Plain packaging for tobacco products has slowly been rolled out across the world, with Australia pioneering the legislation at the start of the decade (Tobacco Plain Packaging Act 2011), and New Zealand, France, the UK, and Ireland, among others, steadily implementing measures across the last five years.
Ever since the idea was first introduced the question has been raised whether this uniform packaging approach could be introduced within different packaging sectors; specifically those where there is a deemed health risk to the individual, such as for alcohol products.
In the UK plain tobacco packaging standards came into effect in May 2016 (with all tobacco products being required to use the new standardised packaging by May 2017) and speaking to Fairfax Media, a lawyer for British American Tobacco referred to tobacco as the “canary in the coal mine” claiming that the industry is usually the progenitor of legislative restrictions being implemented across other sectors.
Changing drinking behaviour
Public Health England, in their recent Public Health Burden of Alcohol and the Effectiveness and Cost-Effectiveness of Alcohol Control Policies evidence review identified that labelling within the alcoholic drinks is not currently up to scratch, stating that “there is a general consensus among experts that alcohol labels have been poorly implemented and this may, in part, explain the finding that labels are ineffective in changing drinking behaviour.”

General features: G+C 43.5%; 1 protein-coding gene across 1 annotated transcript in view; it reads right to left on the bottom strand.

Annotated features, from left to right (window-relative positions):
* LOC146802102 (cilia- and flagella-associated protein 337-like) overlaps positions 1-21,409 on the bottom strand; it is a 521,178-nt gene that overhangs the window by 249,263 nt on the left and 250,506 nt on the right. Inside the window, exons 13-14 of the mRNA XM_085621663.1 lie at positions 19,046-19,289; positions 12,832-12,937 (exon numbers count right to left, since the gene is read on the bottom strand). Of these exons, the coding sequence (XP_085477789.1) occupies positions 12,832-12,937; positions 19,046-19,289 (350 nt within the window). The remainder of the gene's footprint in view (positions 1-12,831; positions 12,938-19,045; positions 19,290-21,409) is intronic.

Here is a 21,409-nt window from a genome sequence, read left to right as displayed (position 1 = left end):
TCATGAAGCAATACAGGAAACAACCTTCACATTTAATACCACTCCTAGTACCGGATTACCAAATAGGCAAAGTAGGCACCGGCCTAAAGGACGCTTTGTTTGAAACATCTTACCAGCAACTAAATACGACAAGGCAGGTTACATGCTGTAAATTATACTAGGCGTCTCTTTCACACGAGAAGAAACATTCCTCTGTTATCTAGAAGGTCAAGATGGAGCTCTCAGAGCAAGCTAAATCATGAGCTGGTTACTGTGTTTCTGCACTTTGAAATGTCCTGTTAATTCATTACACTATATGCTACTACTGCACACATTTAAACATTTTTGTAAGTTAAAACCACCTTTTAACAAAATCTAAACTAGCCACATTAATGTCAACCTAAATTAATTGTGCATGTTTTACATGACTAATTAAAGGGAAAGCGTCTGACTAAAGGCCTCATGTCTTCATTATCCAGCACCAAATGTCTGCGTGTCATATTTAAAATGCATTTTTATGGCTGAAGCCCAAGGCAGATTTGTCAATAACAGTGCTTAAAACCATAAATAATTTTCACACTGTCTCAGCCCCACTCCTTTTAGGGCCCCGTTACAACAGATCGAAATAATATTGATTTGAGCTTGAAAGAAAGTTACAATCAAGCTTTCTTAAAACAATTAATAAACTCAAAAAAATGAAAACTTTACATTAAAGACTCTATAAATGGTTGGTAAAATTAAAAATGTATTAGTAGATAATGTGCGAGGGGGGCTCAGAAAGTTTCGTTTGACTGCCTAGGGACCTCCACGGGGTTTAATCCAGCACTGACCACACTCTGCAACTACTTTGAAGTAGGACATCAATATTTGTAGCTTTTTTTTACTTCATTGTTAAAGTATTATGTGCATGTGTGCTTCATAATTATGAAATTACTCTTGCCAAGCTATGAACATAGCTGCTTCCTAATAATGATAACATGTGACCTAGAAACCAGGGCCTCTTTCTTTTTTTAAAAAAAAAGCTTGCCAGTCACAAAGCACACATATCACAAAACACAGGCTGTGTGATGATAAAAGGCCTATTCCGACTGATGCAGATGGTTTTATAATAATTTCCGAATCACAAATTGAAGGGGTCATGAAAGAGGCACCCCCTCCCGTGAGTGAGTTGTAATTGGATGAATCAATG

However controversy spanned from the recommendations as how such behaviour could be improved, with plain packaging being offered as one considered solution. This suggestion has sparked fear in drinks manufacturers, who currently do not have to adhere to any mandatory labelling requirements, only voluntary alcohol guideline measures and pregnancy warnings.
As plain packaging is currently only a proposed measure, there is little evidence either way to suggest whether or not it would change people’s drinking habits. If you consider the tobacco industry however, and take queues from the effect it has had on Australian smokers, there is certainly potential for behavioural change.
An independent review carried out in Victoria, Australia and published in the British Medical Journal concluded that smokers considered cigarettes in plain packaging to be lower quality than in branded packs; found the cigarettes less satisfying; and crucially, were more likely to have thought about quitting at least once a day, placing quitting smoking at a higher priority than they did previously. Though while alcohol consumption can undeniably lead to health defects, it is worth noting however that there are fundamental differences between drinking alcoholic beverages and smoking cigarettes, so using identical packaging restrictions would likely lead to differing results.
At what cost?
The damage uniform packaging or labelling would have on certain subsectors within the alcoholic drinks sector is also worth considering. Craft drinks make up a huge proportion of the alcohol market, with hundreds of new products being launched every year. “It will crush the craft side of the industry” said Jared Brown, founder of distillery Sipsmith speaking to the Guardian, “It will shift the business back to the industrial producers…If something like this comes through we won’t be able to weather it.”
The government in the UK will then have to weigh the effect such measures will have upon the industry, but given how many small business will be impacted, with many, even potentially the majority, being wiped out all together, it seems likely that plain packaging, within this sector at least, is unlikely to be the answer.